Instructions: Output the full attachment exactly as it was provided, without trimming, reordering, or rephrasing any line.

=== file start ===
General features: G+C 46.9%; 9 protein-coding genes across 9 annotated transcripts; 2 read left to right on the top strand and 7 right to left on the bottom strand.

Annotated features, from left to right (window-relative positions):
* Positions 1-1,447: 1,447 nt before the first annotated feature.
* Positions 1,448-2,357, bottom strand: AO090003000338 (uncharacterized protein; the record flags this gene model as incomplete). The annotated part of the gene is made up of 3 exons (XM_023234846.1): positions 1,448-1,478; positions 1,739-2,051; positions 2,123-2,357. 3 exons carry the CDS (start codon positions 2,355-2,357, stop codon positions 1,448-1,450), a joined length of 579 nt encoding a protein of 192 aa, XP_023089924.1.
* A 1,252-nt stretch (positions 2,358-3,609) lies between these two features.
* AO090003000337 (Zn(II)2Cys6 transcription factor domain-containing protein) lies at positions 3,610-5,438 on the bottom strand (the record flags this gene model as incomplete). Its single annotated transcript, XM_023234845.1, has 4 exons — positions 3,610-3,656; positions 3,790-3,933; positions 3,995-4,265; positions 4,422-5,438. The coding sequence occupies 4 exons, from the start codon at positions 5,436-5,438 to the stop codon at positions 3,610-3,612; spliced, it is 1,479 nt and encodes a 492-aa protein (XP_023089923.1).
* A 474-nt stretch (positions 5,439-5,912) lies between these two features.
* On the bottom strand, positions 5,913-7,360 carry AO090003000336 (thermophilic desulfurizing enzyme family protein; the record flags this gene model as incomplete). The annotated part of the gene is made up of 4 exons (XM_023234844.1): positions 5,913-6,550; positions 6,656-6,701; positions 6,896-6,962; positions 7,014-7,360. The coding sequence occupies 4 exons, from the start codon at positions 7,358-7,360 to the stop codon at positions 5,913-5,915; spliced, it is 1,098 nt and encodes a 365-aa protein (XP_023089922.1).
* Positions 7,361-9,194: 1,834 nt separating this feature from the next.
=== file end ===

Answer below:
General features: G+C 46.9%; 9 protein-coding genes across 9 annotated transcripts; 2 read left to right on the top strand and 7 right to left on the bottom strand.

Annotated features, from left to right (window-relative positions):
* Positions 1-1,447: 1,447 nt before the first annotated feature.
* Positions 1,448-2,357, bottom strand: AO090003000338 (uncharacterized protein; the record flags this gene model as incomplete). The annotated part of the gene is made up of 3 exons (XM_023234846.1): positions 1,448-1,478; positions 1,739-2,051; positions 2,123-2,357. 3 exons carry the CDS (start codon positions 2,355-2,357, stop codon positions 1,448-1,450), a joined length of 579 nt encoding a protein of 192 aa, XP_023089924.1.
* A 1,252-nt stretch (positions 2,358-3,609) lies between these two features.
* AO090003000337 (Zn(II)2Cys6 transcription factor domain-containing protein) lies at positions 3,610-5,438 on the bottom strand (the record flags this gene model as incomplete). Its single annotated transcript, XM_023234845.1, has 4 exons — positions 3,610-3,656; positions 3,790-3,933; positions 3,995-4,265; positions 4,422-5,438. The coding sequence occupies 4 exons, from the start codon at positions 5,436-5,438 to the stop codon at positions 3,610-3,612; spliced, it is 1,479 nt and encodes a 492-aa protein (XP_023089923.1).
* A 474-nt stretch (positions 5,439-5,912) lies between these two features.
* On the bottom strand, positions 5,913-7,360 carry AO090003000336 (thermophilic desulfurizing enzyme family protein; the record flags this gene model as incomplete). The annotated part of the gene is made up of 4 exons (XM_023234844.1): positions 5,913-6,550; positions 6,656-6,701; positions 6,896-6,962; positions 7,014-7,360. The coding sequence occupies 4 exons, from the start codon at positions 7,358-7,360 to the stop codon at positions 5,913-5,915; spliced, it is 1,098 nt and encodes a 365-aa protein (XP_023089922.1).
* Positions 7,361-9,194: 1,834 nt separating this feature from the next.